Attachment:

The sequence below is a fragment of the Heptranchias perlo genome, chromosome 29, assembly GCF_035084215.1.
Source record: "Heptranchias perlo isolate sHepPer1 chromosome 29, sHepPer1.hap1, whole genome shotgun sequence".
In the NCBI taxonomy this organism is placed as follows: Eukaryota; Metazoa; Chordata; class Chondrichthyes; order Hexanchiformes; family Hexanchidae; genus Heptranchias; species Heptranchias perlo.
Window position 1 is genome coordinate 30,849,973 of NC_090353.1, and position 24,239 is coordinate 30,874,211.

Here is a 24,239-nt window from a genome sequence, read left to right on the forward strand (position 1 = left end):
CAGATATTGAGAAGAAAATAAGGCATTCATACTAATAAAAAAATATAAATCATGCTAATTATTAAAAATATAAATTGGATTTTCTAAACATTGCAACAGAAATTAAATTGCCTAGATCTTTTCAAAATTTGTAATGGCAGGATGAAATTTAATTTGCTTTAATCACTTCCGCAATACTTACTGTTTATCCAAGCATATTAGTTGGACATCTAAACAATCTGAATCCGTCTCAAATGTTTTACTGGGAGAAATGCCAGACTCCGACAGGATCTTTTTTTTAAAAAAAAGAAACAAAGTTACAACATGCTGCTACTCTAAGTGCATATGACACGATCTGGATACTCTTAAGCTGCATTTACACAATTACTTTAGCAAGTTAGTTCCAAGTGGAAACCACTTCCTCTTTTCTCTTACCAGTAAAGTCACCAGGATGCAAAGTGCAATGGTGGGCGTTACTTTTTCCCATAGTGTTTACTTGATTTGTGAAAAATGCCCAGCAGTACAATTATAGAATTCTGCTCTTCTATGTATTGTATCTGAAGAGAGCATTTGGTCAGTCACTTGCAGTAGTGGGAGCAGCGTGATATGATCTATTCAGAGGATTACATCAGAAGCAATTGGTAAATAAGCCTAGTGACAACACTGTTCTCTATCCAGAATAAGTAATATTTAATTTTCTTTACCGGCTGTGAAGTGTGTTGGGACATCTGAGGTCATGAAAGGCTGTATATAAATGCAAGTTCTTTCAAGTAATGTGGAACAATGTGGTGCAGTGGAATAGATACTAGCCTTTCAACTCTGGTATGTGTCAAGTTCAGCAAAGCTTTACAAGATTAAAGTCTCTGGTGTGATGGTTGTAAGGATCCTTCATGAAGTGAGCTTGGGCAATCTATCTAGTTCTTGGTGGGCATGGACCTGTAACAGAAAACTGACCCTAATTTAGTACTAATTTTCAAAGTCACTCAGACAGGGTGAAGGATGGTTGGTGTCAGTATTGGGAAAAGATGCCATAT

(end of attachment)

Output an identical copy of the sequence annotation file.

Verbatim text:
The sequence below is a fragment of the Heptranchias perlo genome, chromosome 29, assembly GCF_035084215.1.
Source record: "Heptranchias perlo isolate sHepPer1 chromosome 29, sHepPer1.hap1, whole genome shotgun sequence".
In the NCBI taxonomy this organism is placed as follows: Eukaryota; Metazoa; Chordata; class Chondrichthyes; order Hexanchiformes; family Hexanchidae; genus Heptranchias; species Heptranchias perlo.
Window position 1 is genome coordinate 30,849,973 of NC_090353.1, and position 24,239 is coordinate 30,874,211.

Here is a 24,239-nt window from a genome sequence, read left to right on the forward strand (position 1 = left end):
CAGATATTGAGAAGAAAATAAGGCATTCATACTAATAAAAAAATATAAATCATGCTAATTATTAAAAATATAAATTGGATTTTCTAAACATTGCAACAGAAATTAAATTGCCTAGATCTTTTCAAAATTTGTAATGGCAGGATGAAATTTAATTTGCTTTAATCACTTCCGCAATACTTACTGTTTATCCAAGCATATTAGTTGGACATCTAAACAATCTGAATCCGTCTCAAATGTTTTACTGGGAGAAATGCCAGACTCCGACAGGATCTTTTTTTTAAAAAAAAGAAACAAAGTTACAACATGCTGCTACTCTAAGTGCATATGACACGATCTGGATACTCTTAAGCTGCATTTACACAATTACTTTAGCAAGTTAGTTCCAAGTGGAAACCACTTCCTCTTTTCTCTTACCAGTAAAGTCACCAGGATGCAAAGTGCAATGGTGGGCGTTACTTTTTCCCATAGTGTTTACTTGATTTGTGAAAAATGCCCAGCAGTACAATTATAGAATTCTGCTCTTCTATGTATTGTATCTGAAGAGAGCATTTGGTCAGTCACTTGCAGTAGTGGGAGCAGCGTGATATGATCTATTCAGAGGATTACATCAGAAGCAATTGGTAAATAAGCCTAGTGACAACACTGTTCTCTATCCAGAATAAGTAATATTTAATTTTCTTTACCGGCTGTGAAGTGTGTTGGGACATCTGAGGTCATGAAAGGCTGTATATAAATGCAAGTTCTTTCAAGTAATGTGGAACAATGTGGTGCAGTGGAATAGATACTAGCCTTTCAACTCTGGTATGTGTCAAGTTCAGCAAAGCTTTACAAGATTAAAGTCTCTGGTGTGATGGTTGTAAGGATCCTTCATGAAGTGAGCTTGGGCAATCTATCTAGTTCTTGGTGGGCATGGACCTGTAACAGAAAACTGACCCTAATTTAGTACTAATTTTCAAAGTCACTCAGACAGGGTGAAGGATGGTTGGTGTCAGTATTGGGAAAAGATGCCATAT